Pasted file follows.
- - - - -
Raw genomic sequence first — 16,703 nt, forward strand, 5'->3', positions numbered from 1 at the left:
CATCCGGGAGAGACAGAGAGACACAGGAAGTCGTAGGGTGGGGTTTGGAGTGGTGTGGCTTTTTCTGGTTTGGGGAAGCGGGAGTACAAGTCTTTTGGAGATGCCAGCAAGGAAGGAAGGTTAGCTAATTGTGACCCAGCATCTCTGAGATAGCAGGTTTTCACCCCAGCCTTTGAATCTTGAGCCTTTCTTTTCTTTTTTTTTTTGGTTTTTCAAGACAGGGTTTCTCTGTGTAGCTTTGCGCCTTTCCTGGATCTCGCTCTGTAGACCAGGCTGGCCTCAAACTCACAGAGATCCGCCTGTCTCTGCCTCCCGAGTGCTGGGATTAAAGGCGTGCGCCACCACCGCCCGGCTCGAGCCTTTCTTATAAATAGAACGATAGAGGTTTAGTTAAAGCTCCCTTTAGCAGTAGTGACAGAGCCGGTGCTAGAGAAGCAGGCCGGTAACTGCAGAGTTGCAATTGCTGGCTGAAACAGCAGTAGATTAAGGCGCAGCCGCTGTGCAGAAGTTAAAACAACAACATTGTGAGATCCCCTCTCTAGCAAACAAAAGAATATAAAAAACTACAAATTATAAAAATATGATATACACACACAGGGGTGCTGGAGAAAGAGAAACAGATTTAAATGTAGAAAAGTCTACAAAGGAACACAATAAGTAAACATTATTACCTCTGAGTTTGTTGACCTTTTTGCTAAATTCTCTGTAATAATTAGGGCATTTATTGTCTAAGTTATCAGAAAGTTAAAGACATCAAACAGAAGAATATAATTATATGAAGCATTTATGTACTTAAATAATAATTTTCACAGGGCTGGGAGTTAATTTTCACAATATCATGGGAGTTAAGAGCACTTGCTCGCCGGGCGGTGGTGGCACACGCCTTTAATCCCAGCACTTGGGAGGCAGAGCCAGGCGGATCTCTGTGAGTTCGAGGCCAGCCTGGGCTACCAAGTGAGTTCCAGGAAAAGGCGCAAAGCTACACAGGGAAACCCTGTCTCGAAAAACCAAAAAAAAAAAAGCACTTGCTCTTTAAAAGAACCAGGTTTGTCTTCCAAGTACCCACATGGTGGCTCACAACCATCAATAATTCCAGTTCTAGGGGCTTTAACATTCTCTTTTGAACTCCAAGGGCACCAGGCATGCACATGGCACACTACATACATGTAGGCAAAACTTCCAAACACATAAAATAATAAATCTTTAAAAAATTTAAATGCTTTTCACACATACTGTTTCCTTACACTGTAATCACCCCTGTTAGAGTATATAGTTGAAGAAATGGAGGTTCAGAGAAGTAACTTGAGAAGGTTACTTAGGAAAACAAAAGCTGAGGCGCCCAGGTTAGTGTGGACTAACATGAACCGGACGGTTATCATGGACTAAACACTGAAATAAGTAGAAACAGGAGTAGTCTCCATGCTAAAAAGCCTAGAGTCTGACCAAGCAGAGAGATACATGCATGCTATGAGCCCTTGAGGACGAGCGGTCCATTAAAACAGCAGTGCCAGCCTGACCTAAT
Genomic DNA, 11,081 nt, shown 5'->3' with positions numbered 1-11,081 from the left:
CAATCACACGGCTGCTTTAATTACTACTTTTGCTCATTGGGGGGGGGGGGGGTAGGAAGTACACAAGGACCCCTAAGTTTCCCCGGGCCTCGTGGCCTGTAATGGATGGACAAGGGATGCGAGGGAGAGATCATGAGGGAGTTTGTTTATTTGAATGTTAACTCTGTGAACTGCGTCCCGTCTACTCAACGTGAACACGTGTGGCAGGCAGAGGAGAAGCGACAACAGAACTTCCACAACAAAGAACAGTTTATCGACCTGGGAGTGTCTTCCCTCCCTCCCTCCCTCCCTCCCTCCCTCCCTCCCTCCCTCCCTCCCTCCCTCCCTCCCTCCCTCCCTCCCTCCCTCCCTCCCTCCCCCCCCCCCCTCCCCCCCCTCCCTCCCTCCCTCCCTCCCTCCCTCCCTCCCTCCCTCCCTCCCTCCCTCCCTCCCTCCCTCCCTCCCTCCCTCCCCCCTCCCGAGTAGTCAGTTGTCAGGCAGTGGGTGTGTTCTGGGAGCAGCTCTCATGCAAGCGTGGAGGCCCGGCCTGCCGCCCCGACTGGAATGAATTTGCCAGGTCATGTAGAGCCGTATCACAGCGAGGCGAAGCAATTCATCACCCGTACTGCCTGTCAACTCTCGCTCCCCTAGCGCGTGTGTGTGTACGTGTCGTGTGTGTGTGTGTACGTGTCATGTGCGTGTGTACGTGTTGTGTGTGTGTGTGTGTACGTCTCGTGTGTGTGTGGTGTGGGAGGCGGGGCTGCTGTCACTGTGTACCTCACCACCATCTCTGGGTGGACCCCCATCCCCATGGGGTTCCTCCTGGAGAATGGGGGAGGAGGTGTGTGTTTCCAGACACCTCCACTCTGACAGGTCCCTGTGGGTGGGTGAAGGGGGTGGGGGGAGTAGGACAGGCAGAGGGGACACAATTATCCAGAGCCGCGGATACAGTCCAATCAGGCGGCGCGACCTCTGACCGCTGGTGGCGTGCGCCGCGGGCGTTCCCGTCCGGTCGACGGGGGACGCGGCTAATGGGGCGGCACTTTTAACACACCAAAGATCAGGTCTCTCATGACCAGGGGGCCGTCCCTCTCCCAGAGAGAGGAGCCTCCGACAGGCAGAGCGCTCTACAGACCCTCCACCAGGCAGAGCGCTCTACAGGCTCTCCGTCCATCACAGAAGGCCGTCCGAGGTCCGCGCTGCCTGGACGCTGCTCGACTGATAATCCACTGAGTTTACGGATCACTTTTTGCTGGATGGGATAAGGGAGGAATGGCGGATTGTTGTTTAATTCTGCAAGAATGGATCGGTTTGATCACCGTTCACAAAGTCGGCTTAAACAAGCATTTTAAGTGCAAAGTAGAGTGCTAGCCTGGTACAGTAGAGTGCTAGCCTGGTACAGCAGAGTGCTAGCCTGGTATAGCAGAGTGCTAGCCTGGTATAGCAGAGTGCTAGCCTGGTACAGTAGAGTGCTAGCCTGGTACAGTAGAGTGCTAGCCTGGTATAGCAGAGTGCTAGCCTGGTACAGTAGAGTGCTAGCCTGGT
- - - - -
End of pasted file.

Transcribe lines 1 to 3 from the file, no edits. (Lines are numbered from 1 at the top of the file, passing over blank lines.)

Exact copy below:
Raw genomic sequence first — 16,703 nt, forward strand, 5'->3', positions numbered from 1 at the left:
CATCCGGGAGAGACAGAGAGACACAGGAAGTCGTAGGGTGGGGTTTGGAGTGGTGTGGCTTTTTCTGGTTTGGGGAAGCGGGAGTACAAGTCTTTTGGAGATGCCAGCAAGGAAGGAAGGTTAGCTAATTGTGACCCAGCATCTCTGAGATAGCAGGTTTTCACCCCAGCCTTTGAATCTTGAGCCTTTCTTTTCTTTTTTTTTTTGGTTTTTCAAGACAGGGTTTCTCTGTGTAGCTTTGCGCCTTTCCTGGATCTCGCTCTGTAGACCAGGCTGGCCTCAAACTCACAGAGATCCGCCTGTCTCTGCCTCCCGAGTGCTGGGATTAAAGGCGTGCGCCACCACCGCCCGGCTCGAGCCTTTCTTATAAATAGAACGATAGAGGTTTAGTTAAAGCTCCCTTTAGCAGTAGTGACAGAGCCGGTGCTAGAGAAGCAGGCCGGTAACTGCAGAGTTGCAATTGCTGGCTGAAACAGCAGTAGATTAAGGCGCAGCCGCTGTGCAGAAGTTAAAACAACAACATTGTGAGATCCCCTCTCTAGCAAACAAAAGAATATAAAAAACTACAAATTATAAAAATATGATATACACACACAGGGGTGCTGGAGAAAGAGAAACAGATTTAAATGTAGAAAAGTCTACAAAGGAACACAATAAGTAAACATTATTACCTCTGAGTTTGTTGACCTTTTTGCTAAATTCTCTGTAATAATTAGGGCATTTATTGTCTAAGTTATCAGAAAGTTAAAGACATCAAACAGAAGAATATAATTATATGAAGCATTTATGTACTTAAATAATAATTTTCACAGGGCTGGGAGTTAATTTTCACAATATCATGGGAGTTAAGAGCACTTGCTCGCCGGGCGGTGGTGGCACACGCCTTTAATCCCAGCACTTGGGAGGCAGAGCCAGGCGGATCTCTGTGAGTTCGAGGCCAGCCTGGGCTACCAAGTGAGTTCCAGGAAAAGGCGCAAAGCTACACAGGGAAACCCTGTCTCGAAAAACCAAAAAAAAAAAAGCACTTGCTCTTTAAAAGAACCAGGTTTGTCTTCCAAGTACCCACATGGTGGCTCACAACCATCAATAATTCCAGTTCTAGGGGCTTTAACATTCTCTTTTGAACTCCAAGGGCACCAGGCATGCACATGGCACACTACATACATGTAGGCAAAACTTCCAAACACATAAAATAATAAATCTTTAAAAAATTTAAATGCTTTTCACACATACTGTTTCCTTACACTGTAATCACCCCTGTTAGAGTATATAGTTGAAGAAATGGAGGTTCAGAGAAGTAACTTGAGAAGGTTACTTAGGAAAACAAAAGCTGAGGCGCCCAGGTTAGTGTGGACTAACATGAACCGGACGGTTATCATGGACTAAACACTGAAATAAGTAGAAACAGGAGTAGTCTCCATGCTAAAAAGCCTAGAGTCTGACCAAGCAGAGAGATACATGCATGCTATGAGCCCTTGAGGACGAGCGGTCCATTAAAACAGCAGTGCCAGCCTGACCTAAT
Genomic DNA, 11,081 nt, shown 5'->3' with positions numbered 1-11,081 from the left: